Beyond the way it looked, there were two big things that drove me crazy about this faucet: it was way too low, making it difficult to rinse large pots and pans without getting water everywhere, and the knobs were so close to the wall that it was nearly impossible to clean behind them.
When I saw the Cuisinart Calais faucet on sale at Canadian Tire, I decided to go for it. I was nervous about the quality, since I think Cuisinart is relatively new to the faucet market, but the online reviews were good and the price was definitely right.
Adam installed it on Saturday morning while my mom and I took Hannah for a long walk. He said the new faucet was easy to install, but removing the old faucet was a different story. For some reason, the cold water was piped directly to the faucet, so first he had to shut off the water to the entire house, cut out the pipe and install a tap (after a trip to Home Depot for a plumbing kit and a blow torch). Even better, there was no way to unscrew the old faucet, so the hacksaw came back out to cut it off. There are no easy projects in an old house!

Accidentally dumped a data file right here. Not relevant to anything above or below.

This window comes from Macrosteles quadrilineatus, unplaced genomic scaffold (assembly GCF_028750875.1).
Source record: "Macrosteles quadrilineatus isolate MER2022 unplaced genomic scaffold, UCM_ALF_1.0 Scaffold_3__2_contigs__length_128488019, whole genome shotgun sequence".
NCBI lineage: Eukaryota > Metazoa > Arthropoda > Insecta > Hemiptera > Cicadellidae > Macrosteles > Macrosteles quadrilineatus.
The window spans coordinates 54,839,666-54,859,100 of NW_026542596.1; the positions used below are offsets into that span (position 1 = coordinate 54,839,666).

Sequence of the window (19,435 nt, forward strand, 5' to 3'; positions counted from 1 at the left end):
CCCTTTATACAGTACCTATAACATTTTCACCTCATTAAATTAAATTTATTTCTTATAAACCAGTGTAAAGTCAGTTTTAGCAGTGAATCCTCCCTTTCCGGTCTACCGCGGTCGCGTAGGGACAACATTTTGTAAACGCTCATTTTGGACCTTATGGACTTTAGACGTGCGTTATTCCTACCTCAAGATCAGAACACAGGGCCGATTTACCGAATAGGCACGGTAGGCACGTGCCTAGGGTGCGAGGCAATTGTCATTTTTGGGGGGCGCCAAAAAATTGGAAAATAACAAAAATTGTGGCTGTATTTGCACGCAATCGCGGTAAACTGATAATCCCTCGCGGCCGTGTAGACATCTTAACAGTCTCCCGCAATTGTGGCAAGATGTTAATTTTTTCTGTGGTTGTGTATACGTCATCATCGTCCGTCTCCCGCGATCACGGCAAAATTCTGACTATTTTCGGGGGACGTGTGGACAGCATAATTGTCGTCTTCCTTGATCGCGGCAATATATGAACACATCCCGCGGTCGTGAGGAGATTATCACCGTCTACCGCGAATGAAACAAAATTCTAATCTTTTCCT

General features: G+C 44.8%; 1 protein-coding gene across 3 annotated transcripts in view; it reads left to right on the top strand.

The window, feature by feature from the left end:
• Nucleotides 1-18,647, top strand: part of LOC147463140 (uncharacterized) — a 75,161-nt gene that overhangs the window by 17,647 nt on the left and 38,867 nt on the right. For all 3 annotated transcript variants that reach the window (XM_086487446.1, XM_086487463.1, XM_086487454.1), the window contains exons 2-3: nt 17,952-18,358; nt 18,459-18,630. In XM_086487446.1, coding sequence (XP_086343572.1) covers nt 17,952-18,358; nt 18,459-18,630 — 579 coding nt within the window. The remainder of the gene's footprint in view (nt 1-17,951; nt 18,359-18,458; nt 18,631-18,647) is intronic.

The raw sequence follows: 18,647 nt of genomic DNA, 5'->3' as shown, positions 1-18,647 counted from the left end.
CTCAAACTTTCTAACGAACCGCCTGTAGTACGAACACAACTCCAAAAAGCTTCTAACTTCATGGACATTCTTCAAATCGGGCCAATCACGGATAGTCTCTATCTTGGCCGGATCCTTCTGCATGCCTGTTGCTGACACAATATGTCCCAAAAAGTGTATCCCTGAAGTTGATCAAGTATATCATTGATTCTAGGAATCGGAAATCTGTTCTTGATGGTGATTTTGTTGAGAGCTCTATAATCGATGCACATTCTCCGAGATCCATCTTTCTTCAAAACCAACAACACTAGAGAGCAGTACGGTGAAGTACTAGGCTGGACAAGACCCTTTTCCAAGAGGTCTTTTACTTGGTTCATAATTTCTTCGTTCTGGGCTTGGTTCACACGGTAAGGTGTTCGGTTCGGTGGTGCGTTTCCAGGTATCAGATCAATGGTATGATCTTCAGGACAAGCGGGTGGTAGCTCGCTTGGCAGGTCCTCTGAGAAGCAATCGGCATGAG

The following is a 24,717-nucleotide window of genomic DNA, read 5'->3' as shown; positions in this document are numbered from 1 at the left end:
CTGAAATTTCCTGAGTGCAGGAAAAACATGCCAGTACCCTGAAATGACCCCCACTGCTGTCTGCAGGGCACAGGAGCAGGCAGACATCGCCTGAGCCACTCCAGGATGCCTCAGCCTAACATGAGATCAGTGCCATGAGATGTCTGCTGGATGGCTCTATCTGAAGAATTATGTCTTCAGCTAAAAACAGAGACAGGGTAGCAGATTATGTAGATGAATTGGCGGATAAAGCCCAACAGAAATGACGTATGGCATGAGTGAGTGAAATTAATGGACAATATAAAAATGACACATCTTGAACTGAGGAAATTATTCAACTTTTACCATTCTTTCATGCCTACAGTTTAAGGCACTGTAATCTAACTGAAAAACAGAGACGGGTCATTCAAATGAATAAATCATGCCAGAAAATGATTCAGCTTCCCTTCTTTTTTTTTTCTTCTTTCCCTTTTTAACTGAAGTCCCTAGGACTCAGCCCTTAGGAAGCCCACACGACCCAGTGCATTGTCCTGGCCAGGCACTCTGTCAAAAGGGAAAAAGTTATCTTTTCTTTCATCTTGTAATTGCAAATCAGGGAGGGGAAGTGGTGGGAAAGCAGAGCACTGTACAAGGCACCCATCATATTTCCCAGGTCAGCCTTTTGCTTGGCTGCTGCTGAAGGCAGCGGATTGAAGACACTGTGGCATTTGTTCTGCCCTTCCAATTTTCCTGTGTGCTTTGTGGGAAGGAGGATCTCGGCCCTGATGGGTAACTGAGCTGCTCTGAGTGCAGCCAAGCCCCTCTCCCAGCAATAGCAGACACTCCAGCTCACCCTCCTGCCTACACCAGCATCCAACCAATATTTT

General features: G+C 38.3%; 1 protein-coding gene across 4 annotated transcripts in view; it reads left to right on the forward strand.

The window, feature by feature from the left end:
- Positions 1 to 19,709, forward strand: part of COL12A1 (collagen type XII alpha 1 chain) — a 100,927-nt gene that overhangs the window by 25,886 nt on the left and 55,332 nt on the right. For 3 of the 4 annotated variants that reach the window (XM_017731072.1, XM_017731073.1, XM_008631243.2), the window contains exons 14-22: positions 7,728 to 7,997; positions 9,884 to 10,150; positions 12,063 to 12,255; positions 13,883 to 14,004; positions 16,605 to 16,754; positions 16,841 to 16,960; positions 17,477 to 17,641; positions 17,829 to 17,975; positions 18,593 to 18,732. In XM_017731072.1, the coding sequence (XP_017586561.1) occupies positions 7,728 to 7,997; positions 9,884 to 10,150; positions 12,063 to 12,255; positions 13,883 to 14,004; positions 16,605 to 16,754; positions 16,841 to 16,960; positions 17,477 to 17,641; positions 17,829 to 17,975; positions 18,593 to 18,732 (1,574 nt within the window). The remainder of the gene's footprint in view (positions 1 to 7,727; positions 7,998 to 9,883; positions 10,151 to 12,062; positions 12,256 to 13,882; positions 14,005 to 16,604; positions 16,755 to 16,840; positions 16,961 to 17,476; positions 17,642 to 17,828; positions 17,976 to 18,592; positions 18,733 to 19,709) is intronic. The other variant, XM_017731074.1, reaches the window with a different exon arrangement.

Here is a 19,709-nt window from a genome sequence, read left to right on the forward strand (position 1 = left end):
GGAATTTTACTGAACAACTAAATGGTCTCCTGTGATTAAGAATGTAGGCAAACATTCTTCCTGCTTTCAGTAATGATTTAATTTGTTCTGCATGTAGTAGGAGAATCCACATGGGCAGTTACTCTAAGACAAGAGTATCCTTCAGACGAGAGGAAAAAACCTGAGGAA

The good news is that the installation went smoothly (no leaks!) and we love the new faucet.
(Sorry the colouring is off in these photos - by the time I was able to take them it required lights on and a flash).
With the faucet's added height, our sink actually feels larger now and we can easily wipe up around it. Best of all, it gives a much need boost to the overall look of our kitchen. Since I know there are others, like us, who are making the best of the kitchen they have while planning - or just daydreaming about - a complete overhaul someday, I thought it was worth sharing how a relatively inexpensive update can go a long way towards improving the overall look and function of your kitchen.
Once the faucet's been in place for a few months, I'll be sure to update you on how it's holding up.
Happy Monday! xo